The next possible date for a vote on the Vikings' ownership is at the next meeting of NFL owners, May 24-25.

Tagliabue pointed out that other prospective owners of NFL teams have been denied in their bids, including Tom Clancy's bid to buy the Vikings in 1998 before McCombs secured his deal.


Ownership aside, securing a partnership between the NFL, the Vikings and the local government agencies to finance a new stadium is an in-depth matter.

Anoka County, on the northern edge of the Twin Cities metro area, and City of Blaine officials have proposed a detailed plan for a stadium and surrounding business complex. It was those officials who arranged for Tagliabue to come to Minnesota Wednesday in an effort to gain momentum for a new stadium.

"I'm here to get a deeper understanding of the proposed project's view of Anoka County for a Vikings stadium. … I have a pretty good awareness of the elements of the project," Tagliabue said. "The Vikings organization, plus my own staff, plus others who have been working on the project have kept me abreast of it over the past year or more."

In fact, the Vikings have been trying to secure public financing for a new stadium since the days of Roger Headrick and the "gang of 10" owners running the team in the mid-1990s. When McCombs purchased the team in 1998, he placed a priority on securing public financing for a new stadium. His efforts to date have failed, prompting his desire to sell the team for the past two years.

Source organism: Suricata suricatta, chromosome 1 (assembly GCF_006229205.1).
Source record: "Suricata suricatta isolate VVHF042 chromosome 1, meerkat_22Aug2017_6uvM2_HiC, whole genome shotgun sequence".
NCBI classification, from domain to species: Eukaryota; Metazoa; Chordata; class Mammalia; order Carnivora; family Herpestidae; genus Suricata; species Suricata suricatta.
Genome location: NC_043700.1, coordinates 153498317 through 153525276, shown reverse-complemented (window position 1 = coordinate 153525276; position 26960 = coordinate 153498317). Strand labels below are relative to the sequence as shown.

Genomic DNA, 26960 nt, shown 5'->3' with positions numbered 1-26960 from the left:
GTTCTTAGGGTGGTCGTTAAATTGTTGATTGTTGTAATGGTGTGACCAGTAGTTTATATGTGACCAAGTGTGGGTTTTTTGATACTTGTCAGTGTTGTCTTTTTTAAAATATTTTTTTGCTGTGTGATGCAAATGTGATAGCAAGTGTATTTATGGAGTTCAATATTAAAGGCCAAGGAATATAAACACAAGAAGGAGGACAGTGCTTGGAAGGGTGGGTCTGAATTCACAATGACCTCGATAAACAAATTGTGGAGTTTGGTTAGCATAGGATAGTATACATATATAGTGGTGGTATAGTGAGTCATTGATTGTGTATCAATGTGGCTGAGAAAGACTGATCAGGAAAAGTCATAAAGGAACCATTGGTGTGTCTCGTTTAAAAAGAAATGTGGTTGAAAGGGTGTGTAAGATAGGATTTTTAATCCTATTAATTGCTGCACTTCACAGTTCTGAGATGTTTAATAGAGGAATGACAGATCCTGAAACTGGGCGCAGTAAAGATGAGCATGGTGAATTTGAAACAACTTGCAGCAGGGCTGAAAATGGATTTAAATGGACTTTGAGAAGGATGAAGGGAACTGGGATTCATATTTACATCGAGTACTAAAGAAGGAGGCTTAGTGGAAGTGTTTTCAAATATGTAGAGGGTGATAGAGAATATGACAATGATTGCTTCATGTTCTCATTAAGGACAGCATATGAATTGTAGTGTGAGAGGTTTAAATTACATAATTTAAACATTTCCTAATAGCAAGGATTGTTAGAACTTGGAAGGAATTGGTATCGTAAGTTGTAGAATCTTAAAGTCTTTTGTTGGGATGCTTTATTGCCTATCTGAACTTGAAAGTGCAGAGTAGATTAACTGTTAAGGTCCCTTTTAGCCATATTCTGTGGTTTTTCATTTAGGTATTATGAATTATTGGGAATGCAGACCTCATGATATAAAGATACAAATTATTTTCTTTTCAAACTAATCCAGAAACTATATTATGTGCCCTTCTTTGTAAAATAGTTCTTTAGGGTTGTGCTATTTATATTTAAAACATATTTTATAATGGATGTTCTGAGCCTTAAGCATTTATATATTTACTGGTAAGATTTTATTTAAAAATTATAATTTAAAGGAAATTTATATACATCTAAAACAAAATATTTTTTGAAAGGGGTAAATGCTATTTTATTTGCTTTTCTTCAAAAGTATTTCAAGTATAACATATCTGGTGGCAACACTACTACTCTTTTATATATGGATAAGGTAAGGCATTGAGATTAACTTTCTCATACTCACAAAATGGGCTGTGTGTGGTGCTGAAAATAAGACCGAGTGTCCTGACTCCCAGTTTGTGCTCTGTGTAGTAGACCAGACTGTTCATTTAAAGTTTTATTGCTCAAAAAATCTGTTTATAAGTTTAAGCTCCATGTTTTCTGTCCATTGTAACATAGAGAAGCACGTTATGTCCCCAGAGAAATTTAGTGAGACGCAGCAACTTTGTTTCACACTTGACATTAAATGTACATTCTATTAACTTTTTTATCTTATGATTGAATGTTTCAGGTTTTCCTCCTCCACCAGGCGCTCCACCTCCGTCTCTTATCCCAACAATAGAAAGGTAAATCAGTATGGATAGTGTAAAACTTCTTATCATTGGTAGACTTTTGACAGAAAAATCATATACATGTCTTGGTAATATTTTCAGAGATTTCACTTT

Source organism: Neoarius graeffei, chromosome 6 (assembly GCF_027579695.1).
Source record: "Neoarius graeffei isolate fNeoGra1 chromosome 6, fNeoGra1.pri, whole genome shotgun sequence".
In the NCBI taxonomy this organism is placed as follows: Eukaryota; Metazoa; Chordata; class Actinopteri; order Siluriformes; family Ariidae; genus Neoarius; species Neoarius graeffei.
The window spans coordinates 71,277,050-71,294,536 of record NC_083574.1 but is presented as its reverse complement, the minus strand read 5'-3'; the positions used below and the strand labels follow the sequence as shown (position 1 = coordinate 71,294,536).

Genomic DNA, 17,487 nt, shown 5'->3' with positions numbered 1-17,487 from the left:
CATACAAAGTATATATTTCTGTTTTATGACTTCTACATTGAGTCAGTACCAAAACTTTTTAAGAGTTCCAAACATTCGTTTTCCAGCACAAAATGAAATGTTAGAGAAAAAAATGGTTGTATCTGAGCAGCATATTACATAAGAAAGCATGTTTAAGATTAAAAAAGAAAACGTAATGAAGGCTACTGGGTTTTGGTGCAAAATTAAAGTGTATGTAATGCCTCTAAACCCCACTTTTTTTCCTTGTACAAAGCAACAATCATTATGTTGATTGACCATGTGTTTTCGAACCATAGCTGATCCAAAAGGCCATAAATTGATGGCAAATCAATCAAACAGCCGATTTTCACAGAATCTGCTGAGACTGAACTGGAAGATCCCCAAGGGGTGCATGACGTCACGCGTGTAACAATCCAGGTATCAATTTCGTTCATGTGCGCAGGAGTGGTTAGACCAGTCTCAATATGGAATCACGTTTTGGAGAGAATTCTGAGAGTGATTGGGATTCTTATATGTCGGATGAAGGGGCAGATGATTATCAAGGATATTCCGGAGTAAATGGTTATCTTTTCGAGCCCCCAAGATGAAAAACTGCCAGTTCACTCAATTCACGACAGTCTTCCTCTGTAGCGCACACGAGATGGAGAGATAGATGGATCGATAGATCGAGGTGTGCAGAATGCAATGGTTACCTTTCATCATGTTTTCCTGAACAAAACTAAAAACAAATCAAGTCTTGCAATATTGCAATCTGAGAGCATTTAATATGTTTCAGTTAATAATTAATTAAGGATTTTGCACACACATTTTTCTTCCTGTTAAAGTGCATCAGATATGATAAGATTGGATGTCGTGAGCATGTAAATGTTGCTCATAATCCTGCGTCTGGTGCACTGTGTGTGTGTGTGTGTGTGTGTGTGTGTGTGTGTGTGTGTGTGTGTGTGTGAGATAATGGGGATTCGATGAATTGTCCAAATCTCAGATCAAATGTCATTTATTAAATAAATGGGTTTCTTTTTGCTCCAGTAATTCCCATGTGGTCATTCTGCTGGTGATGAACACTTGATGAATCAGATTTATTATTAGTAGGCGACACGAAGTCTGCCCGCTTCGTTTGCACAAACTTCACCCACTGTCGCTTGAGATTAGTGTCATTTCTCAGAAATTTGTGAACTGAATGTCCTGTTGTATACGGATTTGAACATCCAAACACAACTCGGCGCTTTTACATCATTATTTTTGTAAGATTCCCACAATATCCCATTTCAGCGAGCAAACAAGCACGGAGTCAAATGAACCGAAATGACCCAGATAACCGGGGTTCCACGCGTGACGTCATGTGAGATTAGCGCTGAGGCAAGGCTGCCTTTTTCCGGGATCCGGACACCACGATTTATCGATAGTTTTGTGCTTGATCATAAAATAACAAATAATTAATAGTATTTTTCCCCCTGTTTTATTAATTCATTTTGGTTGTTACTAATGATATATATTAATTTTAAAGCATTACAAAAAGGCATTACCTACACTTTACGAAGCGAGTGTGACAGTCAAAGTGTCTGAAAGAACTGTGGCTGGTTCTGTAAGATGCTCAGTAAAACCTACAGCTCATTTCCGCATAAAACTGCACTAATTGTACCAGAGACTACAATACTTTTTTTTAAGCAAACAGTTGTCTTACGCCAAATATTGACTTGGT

Even with Tagliabue's appearance in the Twin Cities, the chances of the Vikings getting any public financing in the 2005 legislative session are remote.

"I didn't come here with any expectations that things were going to happen overnight. …" Tagliabue said. "As we look ahead, two seasons from now will be the 25th season for the Vikings in the Metrodome. By 2010 we'll be celebrating the 50th anniversary of the Vikings. My perspective is to take the time and develop the understanding of what can be a sound solution for the next 50 years with no expectation that anything is going to happen overnight."

Tagliabue met with Minnesota Gov. Tim Pawlenty Wednesday morning to gauge the current political climate.

"Most of our discussion focused on the need for a stadium for the Vikings and also on the role of the businesses community and supporting the team and the role of the team in the community," Tagliabue said.

But it is the Anoka County and Blaine officials who have been the most proactive in trying to gain momentum for a Vikings stadium.

They have proposed a stadium that would cost about $650 million in today's dollars, and the total project costs, including the surrounding housing and businesses, is estimated at $1.6 billion. Tagliabue praised their efforts.

"Anoka County and Blaine not only have a vision, but they understand what has to be done in terms of financing and how the financing can be incremental and can be part of a broader project that has many, many benefits to people of the community and goes quite beyond sports," he said.